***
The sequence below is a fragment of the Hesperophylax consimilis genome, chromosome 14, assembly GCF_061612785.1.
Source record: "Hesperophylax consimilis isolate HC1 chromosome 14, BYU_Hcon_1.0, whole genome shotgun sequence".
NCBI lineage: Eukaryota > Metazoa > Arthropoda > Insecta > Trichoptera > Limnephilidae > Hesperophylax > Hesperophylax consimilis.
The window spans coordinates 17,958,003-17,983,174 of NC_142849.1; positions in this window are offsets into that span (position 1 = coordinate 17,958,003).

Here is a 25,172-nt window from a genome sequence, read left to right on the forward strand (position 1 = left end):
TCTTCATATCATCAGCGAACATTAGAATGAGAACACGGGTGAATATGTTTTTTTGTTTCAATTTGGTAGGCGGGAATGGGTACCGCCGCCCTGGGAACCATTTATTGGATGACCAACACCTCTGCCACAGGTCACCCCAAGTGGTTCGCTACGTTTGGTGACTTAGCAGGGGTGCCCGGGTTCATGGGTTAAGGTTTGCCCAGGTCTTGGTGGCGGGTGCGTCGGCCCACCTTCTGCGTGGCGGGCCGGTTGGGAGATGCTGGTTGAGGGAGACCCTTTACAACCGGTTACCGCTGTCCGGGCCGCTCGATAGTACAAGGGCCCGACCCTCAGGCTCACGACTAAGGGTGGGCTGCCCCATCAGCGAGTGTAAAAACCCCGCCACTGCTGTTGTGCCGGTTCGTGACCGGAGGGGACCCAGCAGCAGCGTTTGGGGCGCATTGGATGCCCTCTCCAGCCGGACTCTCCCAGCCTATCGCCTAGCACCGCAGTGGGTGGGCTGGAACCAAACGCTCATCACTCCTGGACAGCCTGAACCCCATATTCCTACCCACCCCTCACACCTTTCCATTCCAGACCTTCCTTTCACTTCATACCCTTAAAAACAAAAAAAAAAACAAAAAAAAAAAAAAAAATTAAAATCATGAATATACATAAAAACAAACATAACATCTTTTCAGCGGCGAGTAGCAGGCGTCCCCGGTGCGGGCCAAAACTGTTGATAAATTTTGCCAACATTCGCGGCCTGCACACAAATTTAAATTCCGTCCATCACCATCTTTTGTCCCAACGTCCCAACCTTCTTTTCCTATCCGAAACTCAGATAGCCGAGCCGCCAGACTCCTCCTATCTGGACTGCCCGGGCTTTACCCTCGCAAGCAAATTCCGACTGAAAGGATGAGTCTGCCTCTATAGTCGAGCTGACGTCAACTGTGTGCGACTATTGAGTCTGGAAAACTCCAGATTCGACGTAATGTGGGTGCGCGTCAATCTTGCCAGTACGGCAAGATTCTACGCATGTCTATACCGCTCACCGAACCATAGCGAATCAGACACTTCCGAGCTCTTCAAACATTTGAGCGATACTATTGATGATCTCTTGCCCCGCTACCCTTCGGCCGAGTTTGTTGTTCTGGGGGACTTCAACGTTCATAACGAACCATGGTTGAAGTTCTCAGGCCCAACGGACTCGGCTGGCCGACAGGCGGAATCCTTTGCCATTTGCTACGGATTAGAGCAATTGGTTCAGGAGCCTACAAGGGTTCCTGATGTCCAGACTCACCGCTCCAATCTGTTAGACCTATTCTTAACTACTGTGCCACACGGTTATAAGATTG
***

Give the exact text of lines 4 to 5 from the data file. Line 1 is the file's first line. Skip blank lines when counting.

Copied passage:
The window spans coordinates 17,958,003-17,983,174 of NC_142849.1; positions in this window are offsets into that span (position 1 = coordinate 17,958,003).

Here is a 25,172-nt window from a genome sequence, read left to right on the forward strand (position 1 = left end):